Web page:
Tami Neilson – Don’t Be Afraid | Album Review

Tami Neilson – Don’t Be Afraid

Self-Produced, Licensed by Outside Music


CD: 11 Songs, 35:18 Minutes

Styles: Soul, Soul-Influenced Blues, Mellow Ballads

The perky Bandcamp profile of Canada’s Tami Neilson describes her as “a red-hot honky-tonker, somewhere between Patsy Cline and Wanda Jackson with perhaps just a little bit of Peggy Lee sophistication.” This quote, from Nick Bollinger of New Zealand National Radio, is spot-on. What’s missing? Any mention of our favorite “B” word at this magazine. Not to worry, though: we profile soul and soul-influenced blues albums all the time. Don’t Be Afraid, Tami’s 2016 release, is a riveting and heartfelt follow-up to her 2014 debut Dynamite! It’s full of ballads, such as “Only Tears” and “Heavy Heart,” that would remind one of Linda Ronstadt as well as the dynamos mentioned earlier. All eleven selections on this CD are originals, plus a ghost-track demo version of the title song. They may not be pure blues, but they are bodacious!

The atmosphere of this album is one of nostalgia, yearning for a past and people now long gone. Tami lovingly dedicates Don’t Be Afraid to her father, who co-wrote two of its songs, saying on the back cover, “Dad, this is for you.” By far, the sweetest slow number is the last one, entitled “The First Man.” Got that? Good. With pizzazz and poignancy alternating in rounds, Neilson takes listeners inside her life to meet the people she loves, and share in her fun and frustration. Her vocals could use a bit more power on some songs, but on “Loco Mama,” they pack a wallop. Tami’s music is the kind one might hear at a Western-themed bar, whether in a film or real life.

Performing along with Neilson are Dave Khan on guitars and strings, Ben Woolley on bass guitars, Joe McCallum on drums, and Delaney Davidson on guitars. Collectively, these four and Will Wood are known as the “Prodigal Sons Choir”, as stated on the inside cover of the CD. Special guests include Marlon Williams and pedal-steel guitar player Red McKelvie.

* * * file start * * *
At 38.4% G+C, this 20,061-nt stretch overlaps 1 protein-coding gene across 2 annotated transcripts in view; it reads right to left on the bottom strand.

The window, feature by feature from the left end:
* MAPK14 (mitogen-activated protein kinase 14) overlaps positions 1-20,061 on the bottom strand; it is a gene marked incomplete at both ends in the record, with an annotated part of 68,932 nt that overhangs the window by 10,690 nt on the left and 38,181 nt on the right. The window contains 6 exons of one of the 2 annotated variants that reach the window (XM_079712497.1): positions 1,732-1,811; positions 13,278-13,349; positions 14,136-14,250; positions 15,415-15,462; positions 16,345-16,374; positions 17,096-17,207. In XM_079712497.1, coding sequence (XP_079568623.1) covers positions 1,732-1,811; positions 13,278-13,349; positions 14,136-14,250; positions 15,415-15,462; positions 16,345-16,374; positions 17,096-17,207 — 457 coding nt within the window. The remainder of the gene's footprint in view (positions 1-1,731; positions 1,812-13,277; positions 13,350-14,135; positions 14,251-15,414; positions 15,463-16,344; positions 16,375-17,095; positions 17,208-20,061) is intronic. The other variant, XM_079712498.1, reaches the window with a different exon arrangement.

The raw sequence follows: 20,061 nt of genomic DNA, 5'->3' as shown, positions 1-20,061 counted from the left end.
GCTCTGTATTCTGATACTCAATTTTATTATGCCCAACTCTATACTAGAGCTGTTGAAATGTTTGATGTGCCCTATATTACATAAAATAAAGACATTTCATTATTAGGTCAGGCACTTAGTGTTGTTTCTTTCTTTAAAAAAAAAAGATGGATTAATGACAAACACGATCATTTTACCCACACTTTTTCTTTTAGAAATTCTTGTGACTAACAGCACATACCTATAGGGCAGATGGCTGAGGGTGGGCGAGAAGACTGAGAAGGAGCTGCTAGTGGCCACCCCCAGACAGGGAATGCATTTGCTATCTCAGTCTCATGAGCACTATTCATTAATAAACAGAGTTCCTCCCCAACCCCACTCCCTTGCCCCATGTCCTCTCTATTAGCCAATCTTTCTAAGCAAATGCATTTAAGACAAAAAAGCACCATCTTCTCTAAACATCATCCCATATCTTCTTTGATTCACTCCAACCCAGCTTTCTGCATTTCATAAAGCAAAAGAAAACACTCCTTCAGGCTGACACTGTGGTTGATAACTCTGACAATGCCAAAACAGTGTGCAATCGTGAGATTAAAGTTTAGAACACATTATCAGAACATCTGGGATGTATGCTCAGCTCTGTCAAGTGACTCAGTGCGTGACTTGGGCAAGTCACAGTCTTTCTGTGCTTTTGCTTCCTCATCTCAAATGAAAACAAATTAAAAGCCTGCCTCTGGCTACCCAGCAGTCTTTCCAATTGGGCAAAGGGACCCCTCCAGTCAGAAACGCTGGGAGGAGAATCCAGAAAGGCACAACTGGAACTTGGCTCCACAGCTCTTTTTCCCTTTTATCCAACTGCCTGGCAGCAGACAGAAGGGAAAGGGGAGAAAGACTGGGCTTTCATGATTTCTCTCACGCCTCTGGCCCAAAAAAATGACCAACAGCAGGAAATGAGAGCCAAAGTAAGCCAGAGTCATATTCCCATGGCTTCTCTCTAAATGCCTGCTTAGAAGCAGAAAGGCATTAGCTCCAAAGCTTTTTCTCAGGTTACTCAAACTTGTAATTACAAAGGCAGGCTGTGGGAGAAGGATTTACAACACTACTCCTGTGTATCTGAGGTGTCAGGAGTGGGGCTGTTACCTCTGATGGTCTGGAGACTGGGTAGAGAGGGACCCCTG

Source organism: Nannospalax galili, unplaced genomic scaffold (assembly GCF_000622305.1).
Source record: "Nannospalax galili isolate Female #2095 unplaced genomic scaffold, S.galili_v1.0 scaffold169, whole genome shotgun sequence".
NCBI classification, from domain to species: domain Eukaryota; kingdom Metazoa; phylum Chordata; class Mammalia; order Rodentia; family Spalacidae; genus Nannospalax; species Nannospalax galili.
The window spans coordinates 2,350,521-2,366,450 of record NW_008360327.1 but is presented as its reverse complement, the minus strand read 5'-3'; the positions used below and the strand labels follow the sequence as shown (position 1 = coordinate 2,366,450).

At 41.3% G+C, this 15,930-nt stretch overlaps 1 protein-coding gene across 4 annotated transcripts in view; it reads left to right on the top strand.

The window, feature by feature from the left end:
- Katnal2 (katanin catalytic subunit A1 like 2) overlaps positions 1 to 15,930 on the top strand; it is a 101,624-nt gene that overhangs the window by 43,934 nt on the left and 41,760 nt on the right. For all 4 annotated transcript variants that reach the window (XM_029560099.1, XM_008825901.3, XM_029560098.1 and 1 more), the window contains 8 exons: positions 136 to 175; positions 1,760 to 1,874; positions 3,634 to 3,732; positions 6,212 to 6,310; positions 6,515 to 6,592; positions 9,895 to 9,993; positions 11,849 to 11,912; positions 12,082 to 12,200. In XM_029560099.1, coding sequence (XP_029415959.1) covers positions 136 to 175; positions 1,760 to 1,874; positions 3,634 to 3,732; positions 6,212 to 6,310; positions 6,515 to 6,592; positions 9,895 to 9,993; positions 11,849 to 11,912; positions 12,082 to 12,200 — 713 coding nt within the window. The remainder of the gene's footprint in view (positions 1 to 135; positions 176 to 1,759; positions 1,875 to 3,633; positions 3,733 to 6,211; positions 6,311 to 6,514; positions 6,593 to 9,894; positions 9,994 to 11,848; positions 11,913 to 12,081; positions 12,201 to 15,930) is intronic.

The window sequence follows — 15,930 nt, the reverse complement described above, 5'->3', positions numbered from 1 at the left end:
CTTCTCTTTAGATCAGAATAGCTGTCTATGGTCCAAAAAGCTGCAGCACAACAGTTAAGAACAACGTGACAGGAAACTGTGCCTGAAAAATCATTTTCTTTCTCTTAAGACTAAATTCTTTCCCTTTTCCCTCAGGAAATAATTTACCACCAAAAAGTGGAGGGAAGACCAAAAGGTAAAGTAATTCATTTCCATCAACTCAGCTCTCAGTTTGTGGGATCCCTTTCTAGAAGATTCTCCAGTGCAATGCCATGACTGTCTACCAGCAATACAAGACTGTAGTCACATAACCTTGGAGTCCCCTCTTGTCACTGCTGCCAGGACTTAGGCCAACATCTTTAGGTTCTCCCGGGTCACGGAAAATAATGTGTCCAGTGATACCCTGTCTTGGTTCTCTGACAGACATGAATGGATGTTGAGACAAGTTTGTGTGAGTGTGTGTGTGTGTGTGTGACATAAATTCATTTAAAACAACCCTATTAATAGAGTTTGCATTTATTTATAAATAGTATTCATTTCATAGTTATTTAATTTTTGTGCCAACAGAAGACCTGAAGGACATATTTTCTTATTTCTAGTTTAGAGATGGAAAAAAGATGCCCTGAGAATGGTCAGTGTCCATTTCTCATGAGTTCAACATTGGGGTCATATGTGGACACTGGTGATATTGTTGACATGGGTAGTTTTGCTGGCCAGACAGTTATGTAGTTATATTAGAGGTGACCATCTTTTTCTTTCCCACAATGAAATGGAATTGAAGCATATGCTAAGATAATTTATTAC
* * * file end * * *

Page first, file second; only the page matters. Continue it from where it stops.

The following three songs are guaranteed to get crowds laughing and dancing all at once:

Track 06: “Bury My Body” – Okay, this is more of an eerie stomp instead of a dance number, and one’s laughter comes at one particular lyrical point in the song, but it fits my criteria just the same. “The devil done missed his chance to steal my soul. He crooked his crooked finger, and I said, ‘Hell, no!’” Would that all of us would be so daring in the face of death. No tombstone can hold the faithful, as Tami reassures us: “The dust and the bone won’t make a sound.”

Track 07: “Loco Mama” – Any parent can relate to these hilarious sentiments: “When the Mama go loco, you better get out, better go go, tick-tick-tick-tick-tick, POW!” Kids may be bundles of joy, but they can turn mamas and papas into bundles of nerves in no time flat. This Latin-inspired salsa-fest will be the number-one repeated song on householders’ playlists. Check out that fiery guitar.

Track 10: “Laugh Laugh Laugh” – Full disclosure: The title of track ten made me do just that. However, its subject is no laughing matter. “I’m teasing up my hair and painting my lips Ruby Woo. Spraying on my AquaNet and the last of that perfume you gave me so long ago. But if I’m blue, you’ll never know.” Sometimes merriment is a mask we wear until we melt. Dig that 1920’s vibe and do the Charleston to your heart’s content, dancing dudes and dudettes!

Lovers of soul, Don’t Be Afraid to give Tami Neilson’s latest offering a spin!

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